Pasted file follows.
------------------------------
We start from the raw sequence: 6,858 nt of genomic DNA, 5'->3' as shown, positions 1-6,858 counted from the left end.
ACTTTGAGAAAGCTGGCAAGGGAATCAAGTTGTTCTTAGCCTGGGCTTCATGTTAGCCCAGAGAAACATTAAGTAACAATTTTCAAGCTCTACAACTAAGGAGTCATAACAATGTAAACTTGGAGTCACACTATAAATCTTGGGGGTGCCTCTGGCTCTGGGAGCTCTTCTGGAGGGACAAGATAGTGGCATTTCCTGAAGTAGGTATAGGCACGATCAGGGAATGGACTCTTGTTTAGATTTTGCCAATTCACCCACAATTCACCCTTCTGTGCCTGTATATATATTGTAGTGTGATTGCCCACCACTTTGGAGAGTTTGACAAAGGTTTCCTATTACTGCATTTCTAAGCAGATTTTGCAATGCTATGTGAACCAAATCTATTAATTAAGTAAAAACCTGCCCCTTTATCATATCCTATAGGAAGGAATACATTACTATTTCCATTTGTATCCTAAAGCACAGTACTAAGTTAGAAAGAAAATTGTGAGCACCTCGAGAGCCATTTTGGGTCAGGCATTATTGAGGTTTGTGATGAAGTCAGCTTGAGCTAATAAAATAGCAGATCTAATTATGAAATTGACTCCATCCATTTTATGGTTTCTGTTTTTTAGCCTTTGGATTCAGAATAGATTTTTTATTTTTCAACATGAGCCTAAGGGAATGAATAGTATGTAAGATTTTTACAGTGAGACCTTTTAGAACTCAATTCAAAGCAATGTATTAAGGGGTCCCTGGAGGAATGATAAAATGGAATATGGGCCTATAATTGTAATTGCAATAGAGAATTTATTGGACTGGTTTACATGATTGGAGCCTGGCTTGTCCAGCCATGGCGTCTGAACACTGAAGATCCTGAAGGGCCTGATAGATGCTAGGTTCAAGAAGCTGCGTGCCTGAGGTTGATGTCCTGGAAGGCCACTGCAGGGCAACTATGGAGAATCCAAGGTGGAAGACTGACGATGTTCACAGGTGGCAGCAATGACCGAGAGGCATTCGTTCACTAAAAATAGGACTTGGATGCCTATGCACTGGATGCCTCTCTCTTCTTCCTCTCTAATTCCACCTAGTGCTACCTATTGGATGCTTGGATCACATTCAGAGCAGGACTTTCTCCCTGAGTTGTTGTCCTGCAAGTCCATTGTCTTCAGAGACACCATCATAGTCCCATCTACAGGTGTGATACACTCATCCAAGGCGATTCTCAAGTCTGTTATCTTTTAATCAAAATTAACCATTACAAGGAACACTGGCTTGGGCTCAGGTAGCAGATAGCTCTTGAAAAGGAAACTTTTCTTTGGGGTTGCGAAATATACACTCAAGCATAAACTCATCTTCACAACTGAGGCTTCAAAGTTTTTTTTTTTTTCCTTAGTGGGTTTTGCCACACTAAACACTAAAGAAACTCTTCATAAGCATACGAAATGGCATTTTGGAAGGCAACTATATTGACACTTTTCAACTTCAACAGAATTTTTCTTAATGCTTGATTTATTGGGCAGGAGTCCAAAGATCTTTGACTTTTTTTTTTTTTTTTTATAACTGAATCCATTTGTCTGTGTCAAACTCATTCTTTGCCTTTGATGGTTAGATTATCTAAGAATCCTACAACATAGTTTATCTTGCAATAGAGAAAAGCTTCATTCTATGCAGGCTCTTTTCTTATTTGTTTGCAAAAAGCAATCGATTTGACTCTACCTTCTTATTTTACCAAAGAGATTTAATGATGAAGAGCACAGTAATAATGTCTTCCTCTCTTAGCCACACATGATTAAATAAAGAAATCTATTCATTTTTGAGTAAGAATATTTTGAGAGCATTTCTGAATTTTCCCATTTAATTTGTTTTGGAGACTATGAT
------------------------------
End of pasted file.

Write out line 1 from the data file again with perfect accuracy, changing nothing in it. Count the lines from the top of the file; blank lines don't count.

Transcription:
We start from the raw sequence: 6,858 nt of genomic DNA, 5'->3' as shown, positions 1-6,858 counted from the left end.